A separate body of property law deals with the disposition of property on death. This is the law of wills, intestate succession, and trusts. Much property is transferred between spouses or between generations on the death of the owner, or through planning mechanisms that anticipate the owner’s death, or is dedicated to charitable purposes on death or through trusts. When someone dies, his or her will is presented to the probate court and an executor is appointed to administer the person’s property, collecting amounts owed, paying debts, and disposing of the property as directed in the will. If the person has no will, the probate court will appoint an administrator to dispose of the person’s property. Probate can be a cumbersome process and, because it is administered by a court, it is public, so there has been something of a movement to avoid the process. If you need assistance making a will or setting up a trust, contact a Roseville estate planning attorney from the Thomas Hogan Law Office.

Wills

The rules of intestate succession are one-size-fits-all. A surviving spouse who was married to the decedent for fifty years and has no independent means of support is treated the same as a spouse who was only married for a day and has her or his own profession. Adult children, minor children, loving children, and estranged children all are treated the same. To avoid the intestacy laws and dispose of property in a different way, many people make wills. There also are at least two other reasons to make a will. First, if parents die with minor children, the children and their property have to be cared for. If both parents die, the court will appoint a guardian for the children, who may or may not be the person the parents would have chosen. In a will, a parent can appoint someone to be the guardian of minor children, and the court usually will confirm the choice. The rules of intestate succession are one-size-fits-all. A surviving spouse who was married to the decedent for fifty years and has no independent means of support is treated the same as a spouse who was only married for a day and has her or his own profession. Adult children, minor children, loving children, and estranged children all are treated the same. If you want to prevent your property from being distributed to one’s you don’t want to or you want to give your property to someone who is not covered by the rules of intestate succession, contact a Roseville estate planning attorney from the Thomas Hogan Law Office.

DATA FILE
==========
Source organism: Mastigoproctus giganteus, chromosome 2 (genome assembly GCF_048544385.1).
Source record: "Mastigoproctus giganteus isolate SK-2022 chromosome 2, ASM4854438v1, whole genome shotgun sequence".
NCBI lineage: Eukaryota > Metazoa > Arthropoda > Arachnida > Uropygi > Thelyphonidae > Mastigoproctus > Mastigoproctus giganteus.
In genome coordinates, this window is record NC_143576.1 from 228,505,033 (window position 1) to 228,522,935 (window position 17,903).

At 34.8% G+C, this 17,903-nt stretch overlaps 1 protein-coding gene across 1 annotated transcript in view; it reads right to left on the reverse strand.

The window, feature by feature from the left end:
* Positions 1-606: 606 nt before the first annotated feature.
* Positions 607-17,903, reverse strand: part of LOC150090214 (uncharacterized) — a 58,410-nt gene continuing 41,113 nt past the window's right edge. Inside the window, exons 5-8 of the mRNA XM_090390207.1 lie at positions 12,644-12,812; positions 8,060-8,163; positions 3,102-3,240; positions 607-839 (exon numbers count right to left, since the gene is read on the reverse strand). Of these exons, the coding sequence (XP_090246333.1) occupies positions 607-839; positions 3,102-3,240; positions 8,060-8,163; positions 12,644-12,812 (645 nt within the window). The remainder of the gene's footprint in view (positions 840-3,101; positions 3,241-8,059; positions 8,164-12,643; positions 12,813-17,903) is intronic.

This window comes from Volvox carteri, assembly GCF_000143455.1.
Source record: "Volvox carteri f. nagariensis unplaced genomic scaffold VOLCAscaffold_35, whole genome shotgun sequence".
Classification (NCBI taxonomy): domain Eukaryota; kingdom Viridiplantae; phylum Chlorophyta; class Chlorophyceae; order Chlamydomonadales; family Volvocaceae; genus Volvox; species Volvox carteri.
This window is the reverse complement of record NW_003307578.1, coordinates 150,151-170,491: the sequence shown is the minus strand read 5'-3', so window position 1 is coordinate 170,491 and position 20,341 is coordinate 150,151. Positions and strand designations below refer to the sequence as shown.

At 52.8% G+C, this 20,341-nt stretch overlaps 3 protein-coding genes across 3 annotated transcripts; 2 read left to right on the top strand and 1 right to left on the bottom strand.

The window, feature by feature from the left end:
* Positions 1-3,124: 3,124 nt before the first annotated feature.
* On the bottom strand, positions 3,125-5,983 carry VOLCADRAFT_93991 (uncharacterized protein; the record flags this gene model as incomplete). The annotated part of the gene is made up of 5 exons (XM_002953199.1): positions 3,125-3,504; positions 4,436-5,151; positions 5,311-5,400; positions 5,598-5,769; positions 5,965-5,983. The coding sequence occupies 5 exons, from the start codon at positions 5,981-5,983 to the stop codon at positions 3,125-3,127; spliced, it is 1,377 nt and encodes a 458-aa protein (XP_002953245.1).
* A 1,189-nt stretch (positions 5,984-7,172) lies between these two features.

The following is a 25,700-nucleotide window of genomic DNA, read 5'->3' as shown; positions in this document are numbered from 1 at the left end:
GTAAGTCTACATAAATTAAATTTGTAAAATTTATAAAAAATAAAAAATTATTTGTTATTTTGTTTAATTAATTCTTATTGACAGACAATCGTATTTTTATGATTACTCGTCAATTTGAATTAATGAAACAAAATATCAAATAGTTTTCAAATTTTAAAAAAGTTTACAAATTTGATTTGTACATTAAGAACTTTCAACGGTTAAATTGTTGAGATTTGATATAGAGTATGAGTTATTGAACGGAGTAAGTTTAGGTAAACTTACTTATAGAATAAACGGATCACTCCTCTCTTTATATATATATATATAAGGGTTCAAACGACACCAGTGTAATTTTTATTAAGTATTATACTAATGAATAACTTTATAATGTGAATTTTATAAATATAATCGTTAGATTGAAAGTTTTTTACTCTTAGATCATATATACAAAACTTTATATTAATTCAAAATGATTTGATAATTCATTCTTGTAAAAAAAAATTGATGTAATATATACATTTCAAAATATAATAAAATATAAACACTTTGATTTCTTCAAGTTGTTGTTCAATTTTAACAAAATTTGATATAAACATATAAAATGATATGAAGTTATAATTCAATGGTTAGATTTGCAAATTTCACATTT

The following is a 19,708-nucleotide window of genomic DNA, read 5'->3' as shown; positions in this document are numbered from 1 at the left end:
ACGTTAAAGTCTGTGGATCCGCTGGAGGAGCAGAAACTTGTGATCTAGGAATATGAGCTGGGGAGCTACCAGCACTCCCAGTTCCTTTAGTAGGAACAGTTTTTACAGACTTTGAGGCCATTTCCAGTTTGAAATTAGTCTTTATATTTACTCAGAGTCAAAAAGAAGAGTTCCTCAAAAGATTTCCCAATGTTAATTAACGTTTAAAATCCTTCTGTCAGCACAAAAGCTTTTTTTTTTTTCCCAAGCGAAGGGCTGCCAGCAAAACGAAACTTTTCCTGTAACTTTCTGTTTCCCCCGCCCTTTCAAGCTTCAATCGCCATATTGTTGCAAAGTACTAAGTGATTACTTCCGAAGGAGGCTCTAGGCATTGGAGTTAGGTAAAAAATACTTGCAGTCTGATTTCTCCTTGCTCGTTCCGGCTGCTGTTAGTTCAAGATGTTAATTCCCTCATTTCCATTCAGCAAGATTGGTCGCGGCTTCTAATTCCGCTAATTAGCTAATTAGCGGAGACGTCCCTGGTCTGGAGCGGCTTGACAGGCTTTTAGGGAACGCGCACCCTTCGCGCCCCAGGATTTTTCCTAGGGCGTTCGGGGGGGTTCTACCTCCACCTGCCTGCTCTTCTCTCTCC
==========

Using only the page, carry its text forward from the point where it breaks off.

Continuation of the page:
Trusts

A trust is a division of the bundle of rights in property in an unusual way. First, the management of the property is separated from the benefit of the property. The property is managed by a trustee, who usually has the authority to invest the property, collect income, rent, or sell, but who is paid a fee for its services, rather than receiving any income from the property itself. The beneficiary of the trust owns the right to receive the benefit from the property, such as the income it produces. Second, the beneficiary’s rights are defined when the trust is established by the grantor, the person who gives the property that becomes the principal (or corpus, meaning body) of the trust. The grantor can, for example, specify that the beneficiary can receive the income from the trust but no payments from principal, that one beneficiary receives the income for life and then the principal goes to someone else, or, in the case of charitable trusts, that the income should be devoted to seeking a cure for cancer or the care and feeding of stray cats. If you want to set up a trust for the management of your property, contact a Roseville estate planning attorney from the Thomas Hogan Law Office.

Probate

In probate court procedure, someone in possession of a will submits it for probate, to be accepted as the effective will. Someone else who believes that the will that is proffered should not be effective can challenge the will; the challenger will do this because they stand to take part of the estate, perhaps by intestate succession, if the will does not go into effect. Aside from a defect in form, the most common bases for challenging a will (which are still not very common) are because the testator lacked sufficient mental capacity to make a will or was subject to undue influence. Living trusts can be used to keep property out of probate, which minimizes publicity and may save fees, although the advantages of a living trust have been lessened by recent reforms in probate laws. Contact the Thomas Hogan Law Office for advice and assistance on using various estate planning tools to avoid probate.


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